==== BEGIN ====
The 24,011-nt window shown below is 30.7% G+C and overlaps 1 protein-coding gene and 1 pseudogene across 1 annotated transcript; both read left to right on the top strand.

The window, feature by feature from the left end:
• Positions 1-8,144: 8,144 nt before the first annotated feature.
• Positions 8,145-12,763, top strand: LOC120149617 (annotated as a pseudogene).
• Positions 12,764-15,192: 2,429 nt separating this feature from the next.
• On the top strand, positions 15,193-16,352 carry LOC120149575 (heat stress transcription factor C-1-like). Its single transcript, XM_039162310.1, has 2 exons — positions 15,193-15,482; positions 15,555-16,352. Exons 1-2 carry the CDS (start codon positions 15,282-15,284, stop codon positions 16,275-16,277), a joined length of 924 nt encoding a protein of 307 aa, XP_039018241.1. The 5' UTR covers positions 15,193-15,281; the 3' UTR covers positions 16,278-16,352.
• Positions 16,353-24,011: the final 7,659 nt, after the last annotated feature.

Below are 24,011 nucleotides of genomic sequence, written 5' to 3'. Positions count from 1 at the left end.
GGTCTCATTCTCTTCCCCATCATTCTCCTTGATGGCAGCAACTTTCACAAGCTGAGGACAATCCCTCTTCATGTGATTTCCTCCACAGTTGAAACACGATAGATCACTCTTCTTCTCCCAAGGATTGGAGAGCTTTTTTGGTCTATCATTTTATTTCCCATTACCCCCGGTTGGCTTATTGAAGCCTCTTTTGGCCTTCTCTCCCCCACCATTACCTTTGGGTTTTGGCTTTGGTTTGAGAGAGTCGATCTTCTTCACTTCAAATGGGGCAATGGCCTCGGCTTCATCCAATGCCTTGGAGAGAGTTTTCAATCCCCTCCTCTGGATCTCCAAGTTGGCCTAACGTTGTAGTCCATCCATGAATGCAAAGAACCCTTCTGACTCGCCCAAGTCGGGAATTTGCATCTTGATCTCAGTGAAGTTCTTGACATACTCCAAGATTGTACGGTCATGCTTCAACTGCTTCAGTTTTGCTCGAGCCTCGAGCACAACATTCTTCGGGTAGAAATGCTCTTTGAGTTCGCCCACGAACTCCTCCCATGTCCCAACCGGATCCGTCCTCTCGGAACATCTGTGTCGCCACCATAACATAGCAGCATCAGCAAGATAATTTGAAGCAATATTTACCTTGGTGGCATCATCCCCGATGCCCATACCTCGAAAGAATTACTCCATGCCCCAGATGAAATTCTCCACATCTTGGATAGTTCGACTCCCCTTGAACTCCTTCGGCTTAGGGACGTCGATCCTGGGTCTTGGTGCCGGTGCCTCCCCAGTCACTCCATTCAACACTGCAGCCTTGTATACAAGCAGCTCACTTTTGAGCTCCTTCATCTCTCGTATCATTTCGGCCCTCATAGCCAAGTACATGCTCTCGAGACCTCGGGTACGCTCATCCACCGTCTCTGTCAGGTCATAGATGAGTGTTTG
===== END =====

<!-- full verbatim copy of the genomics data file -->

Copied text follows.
The 24,011-nt window shown below is 30.7% G+C and overlaps 1 protein-coding gene and 1 pseudogene across 1 annotated transcript; both read left to right on the top strand.

The window, feature by feature from the left end:
• Positions 1-8,144: 8,144 nt before the first annotated feature.
• Positions 8,145-12,763, top strand: LOC120149617 (annotated as a pseudogene).
• Positions 12,764-15,192: 2,429 nt separating this feature from the next.
• On the top strand, positions 15,193-16,352 carry LOC120149575 (heat stress transcription factor C-1-like). Its single transcript, XM_039162310.1, has 2 exons — positions 15,193-15,482; positions 15,555-16,352. Exons 1-2 carry the CDS (start codon positions 15,282-15,284, stop codon positions 16,275-16,277), a joined length of 924 nt encoding a protein of 307 aa, XP_039018241.1. The 5' UTR covers positions 15,193-15,281; the 3' UTR covers positions 16,278-16,352.
• Positions 16,353-24,011: the final 7,659 nt, after the last annotated feature.

Below are 24,011 nucleotides of genomic sequence, written 5' to 3'. Positions count from 1 at the left end.
GGTCTCATTCTCTTCCCCATCATTCTCCTTGATGGCAGCAACTTTCACAAGCTGAGGACAATCCCTCTTCATGTGATTTCCTCCACAGTTGAAACACGATAGATCACTCTTCTTCTCCCAAGGATTGGAGAGCTTTTTTGGTCTATCATTTTATTTCCCATTACCCCCGGTTGGCTTATTGAAGCCTCTTTTGGCCTTCTCTCCCCCACCATTACCTTTGGGTTTTGGCTTTGGTTTGAGAGAGTCGATCTTCTTCACTTCAAATGGGGCAATGGCCTCGGCTTCATCCAATGCCTTGGAGAGAGTTTTCAATCCCCTCCTCTGGATCTCCAAGTTGGCCTAACGTTGTAGTCCATCCATGAATGCAAAGAACCCTTCTGACTCGCCCAAGTCGGGAATTTGCATCTTGATCTCAGTGAAGTTCTTGACATACTCCAAGATTGTACGGTCATGCTTCAACTGCTTCAGTTTTGCTCGAGCCTCGAGCACAACATTCTTCGGGTAGAAATGCTCTTTGAGTTCGCCCACGAACTCCTCCCATGTCCCAACCGGATCCGTCCTCTCGGAACATCTGTGTCGCCACCATAACATAGCAGCATCAGCAAGATAATTTGAAGCAATATTTACCTTGGTGGCATCATCCCCGATGCCCATACCTCGAAAGAATTACTCCATGCCCCAGATGAAATTCTCCACATCTTGGATAGTTCGACTCCCCTTGAACTCCTTCGGCTTAGGGACGTCGATCCTGGGTCTTGGTGCCGGTGCCTCCCCAGTCACTCCATTCAACACTGCAGCCTTGTATACAAGCAGCTCACTTTTGAGCTCCTTCATCTCTCGTATCATTTCGGCCCTCATAGCCAAGTACATGCTCTCGAGACCTCGGGTACGCTCATCCACCGTCTCTGTCAGGTCATAGATGAGTGTTTG